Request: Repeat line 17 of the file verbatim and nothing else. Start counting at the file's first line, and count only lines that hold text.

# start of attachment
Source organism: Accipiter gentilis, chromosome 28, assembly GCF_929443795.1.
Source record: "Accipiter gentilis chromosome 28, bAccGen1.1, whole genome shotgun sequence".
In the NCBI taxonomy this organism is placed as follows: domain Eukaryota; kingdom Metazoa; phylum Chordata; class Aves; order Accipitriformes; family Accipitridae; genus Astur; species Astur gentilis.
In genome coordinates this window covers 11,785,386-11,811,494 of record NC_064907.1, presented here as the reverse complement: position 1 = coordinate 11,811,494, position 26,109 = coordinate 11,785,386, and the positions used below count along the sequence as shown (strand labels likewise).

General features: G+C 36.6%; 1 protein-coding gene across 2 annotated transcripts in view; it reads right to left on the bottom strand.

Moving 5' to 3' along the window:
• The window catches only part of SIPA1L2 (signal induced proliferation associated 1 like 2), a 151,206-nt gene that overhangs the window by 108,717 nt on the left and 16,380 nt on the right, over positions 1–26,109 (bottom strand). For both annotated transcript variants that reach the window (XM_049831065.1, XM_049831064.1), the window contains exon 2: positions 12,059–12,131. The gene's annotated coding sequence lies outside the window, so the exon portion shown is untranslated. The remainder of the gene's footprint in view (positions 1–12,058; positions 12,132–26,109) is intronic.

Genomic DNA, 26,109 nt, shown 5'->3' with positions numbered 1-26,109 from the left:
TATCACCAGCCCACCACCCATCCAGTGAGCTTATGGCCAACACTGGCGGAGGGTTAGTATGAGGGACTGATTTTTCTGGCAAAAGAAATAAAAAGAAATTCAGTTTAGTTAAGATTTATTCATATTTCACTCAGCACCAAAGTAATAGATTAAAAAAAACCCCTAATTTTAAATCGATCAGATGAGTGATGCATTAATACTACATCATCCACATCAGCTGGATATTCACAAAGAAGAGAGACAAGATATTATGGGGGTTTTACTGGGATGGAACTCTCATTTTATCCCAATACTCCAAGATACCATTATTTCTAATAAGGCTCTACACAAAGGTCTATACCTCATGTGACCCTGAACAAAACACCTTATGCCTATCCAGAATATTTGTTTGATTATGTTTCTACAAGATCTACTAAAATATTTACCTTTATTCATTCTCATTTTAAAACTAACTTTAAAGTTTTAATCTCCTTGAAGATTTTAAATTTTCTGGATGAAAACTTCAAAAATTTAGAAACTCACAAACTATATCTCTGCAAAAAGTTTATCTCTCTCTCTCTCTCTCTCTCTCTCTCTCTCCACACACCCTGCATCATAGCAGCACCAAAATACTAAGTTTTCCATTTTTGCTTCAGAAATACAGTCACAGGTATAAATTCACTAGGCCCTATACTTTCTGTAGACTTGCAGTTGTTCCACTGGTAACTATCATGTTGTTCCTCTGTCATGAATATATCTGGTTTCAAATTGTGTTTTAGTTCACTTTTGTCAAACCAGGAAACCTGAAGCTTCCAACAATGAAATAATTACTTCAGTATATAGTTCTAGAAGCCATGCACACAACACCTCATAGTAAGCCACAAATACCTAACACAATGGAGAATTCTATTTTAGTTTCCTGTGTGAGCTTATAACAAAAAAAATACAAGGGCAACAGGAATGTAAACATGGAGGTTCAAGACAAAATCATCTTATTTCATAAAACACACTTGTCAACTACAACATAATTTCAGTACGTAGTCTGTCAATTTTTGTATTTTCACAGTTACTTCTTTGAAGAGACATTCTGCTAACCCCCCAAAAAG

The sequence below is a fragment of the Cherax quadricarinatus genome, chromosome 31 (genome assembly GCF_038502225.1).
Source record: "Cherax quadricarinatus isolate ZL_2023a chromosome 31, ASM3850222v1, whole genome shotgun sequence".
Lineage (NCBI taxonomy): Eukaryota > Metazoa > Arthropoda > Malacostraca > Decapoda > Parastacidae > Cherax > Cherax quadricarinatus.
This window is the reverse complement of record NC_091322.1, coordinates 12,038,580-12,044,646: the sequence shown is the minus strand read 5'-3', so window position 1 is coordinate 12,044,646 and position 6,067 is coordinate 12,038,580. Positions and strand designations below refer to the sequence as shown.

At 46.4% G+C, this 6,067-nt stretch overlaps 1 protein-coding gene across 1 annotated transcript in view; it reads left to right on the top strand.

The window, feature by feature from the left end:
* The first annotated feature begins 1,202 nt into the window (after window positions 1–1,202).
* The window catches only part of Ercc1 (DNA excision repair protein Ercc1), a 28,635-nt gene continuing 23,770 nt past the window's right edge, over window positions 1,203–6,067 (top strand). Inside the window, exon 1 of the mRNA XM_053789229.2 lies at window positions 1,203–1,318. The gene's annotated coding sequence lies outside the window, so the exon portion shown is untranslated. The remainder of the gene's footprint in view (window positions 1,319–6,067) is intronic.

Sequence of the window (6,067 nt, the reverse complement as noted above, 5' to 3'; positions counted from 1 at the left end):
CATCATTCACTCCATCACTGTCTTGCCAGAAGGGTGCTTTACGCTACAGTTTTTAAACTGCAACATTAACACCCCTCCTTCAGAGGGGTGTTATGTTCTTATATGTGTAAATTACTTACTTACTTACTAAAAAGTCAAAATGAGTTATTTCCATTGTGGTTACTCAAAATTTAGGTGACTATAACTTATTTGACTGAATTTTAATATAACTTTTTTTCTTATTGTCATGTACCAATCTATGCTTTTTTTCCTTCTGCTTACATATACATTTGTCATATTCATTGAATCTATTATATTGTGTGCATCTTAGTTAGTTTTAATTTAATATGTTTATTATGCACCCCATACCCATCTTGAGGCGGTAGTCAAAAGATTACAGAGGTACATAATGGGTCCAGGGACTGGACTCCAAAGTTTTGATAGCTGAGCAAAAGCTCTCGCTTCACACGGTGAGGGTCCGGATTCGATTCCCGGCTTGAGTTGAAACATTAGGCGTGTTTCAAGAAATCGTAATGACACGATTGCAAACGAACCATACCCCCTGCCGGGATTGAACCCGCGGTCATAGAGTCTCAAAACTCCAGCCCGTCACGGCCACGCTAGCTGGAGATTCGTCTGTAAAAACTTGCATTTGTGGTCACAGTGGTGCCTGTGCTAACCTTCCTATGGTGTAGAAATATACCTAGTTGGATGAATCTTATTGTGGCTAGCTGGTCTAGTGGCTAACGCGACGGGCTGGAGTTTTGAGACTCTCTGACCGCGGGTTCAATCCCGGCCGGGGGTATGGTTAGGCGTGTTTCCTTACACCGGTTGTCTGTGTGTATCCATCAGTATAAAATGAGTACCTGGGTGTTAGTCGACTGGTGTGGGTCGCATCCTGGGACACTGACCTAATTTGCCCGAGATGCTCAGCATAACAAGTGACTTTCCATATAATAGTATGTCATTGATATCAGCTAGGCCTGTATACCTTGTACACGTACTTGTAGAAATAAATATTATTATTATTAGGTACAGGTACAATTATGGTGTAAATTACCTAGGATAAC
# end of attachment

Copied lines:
* The window catches only part of Ercc1 (DNA excision repair protein Ercc1), a 28,635-nt gene continuing 23,770 nt past the window's right edge, over window positions 1,203–6,067 (top strand). Inside the window, exon 1 of the mRNA XM_053789229.2 lies at window positions 1,203–1,318. The gene's annotated coding sequence lies outside the window, so the exon portion shown is untranslated. The remainder of the gene's footprint in view (window positions 1,319–6,067) is intronic.